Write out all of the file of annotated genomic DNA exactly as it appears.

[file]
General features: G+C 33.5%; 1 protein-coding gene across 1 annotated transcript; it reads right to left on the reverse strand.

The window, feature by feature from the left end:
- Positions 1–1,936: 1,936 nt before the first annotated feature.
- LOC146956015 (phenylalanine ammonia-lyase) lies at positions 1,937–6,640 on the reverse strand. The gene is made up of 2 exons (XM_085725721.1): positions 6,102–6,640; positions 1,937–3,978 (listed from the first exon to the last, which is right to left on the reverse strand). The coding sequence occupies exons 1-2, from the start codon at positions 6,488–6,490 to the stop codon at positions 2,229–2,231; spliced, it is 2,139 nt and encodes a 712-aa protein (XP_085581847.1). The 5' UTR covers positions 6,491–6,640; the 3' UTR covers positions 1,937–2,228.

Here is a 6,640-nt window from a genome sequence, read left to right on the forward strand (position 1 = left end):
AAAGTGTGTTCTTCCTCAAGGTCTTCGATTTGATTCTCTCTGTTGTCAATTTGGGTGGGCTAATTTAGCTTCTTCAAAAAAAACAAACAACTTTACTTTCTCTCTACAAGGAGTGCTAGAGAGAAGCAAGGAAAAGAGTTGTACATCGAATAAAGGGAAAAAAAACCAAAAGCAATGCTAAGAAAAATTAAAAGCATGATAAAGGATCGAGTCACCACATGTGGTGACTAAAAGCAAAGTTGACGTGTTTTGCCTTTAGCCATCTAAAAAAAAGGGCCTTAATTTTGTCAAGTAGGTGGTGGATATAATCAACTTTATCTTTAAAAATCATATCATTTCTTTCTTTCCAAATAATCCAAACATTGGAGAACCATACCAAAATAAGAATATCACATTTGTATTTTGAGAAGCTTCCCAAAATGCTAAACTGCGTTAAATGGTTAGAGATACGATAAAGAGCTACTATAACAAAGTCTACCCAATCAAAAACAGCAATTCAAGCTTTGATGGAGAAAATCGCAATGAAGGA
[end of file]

General features: G+C 33.5%; 1 protein-coding gene across 1 annotated transcript; it reads right to left on the reverse strand.

The window, feature by feature from the left end:
- Positions 1–1,936: 1,936 nt before the first annotated feature.
- LOC146956015 (phenylalanine ammonia-lyase) lies at positions 1,937–6,640 on the reverse strand. The gene is made up of 2 exons (XM_085725721.1): positions 6,102–6,640; positions 1,937–3,978 (listed from the first exon to the last, which is right to left on the reverse strand). The coding sequence occupies exons 1-2, from the start codon at positions 6,488–6,490 to the stop codon at positions 2,229–2,231; spliced, it is 2,139 nt and encodes a 712-aa protein (XP_085581847.1). The 5' UTR covers positions 6,491–6,640; the 3' UTR covers positions 1,937–2,228.

Here is a 6,640-nt window from a genome sequence, read left to right on the forward strand (position 1 = left end):
AAAGTGTGTTCTTCCTCAAGGTCTTCGATTTGATTCTCTCTGTTGTCAATTTGGGTGGGCTAATTTAGCTTCTTCAAAAAAAACAAACAACTTTACTTTCTCTCTACAAGGAGTGCTAGAGAGAAGCAAGGAAAAGAGTTGTACATCGAATAAAGGGAAAAAAAACCAAAAGCAATGCTAAGAAAAATTAAAAGCATGATAAAGGATCGAGTCACCACATGTGGTGACTAAAAGCAAAGTTGACGTGTTTTGCCTTTAGCCATCTAAAAAAAAGGGCCTTAATTTTGTCAAGTAGGTGGTGGATATAATCAACTTTATCTTTAAAAATCATATCATTTCTTTCTTTCCAAATAATCCAAACATTGGAGAACCATACCAAAATAAGAATATCACATTTGTATTTTGAGAAGCTTCCCAAAATGCTAAACTGCGTTAAATGGTTAGAGATACGATAAAGAGCTACTATAACAAAGTCTACCCAATCAAAAACAGCAATTCAAGCTTTGATGGAGAAAATCGCAATGAAGGA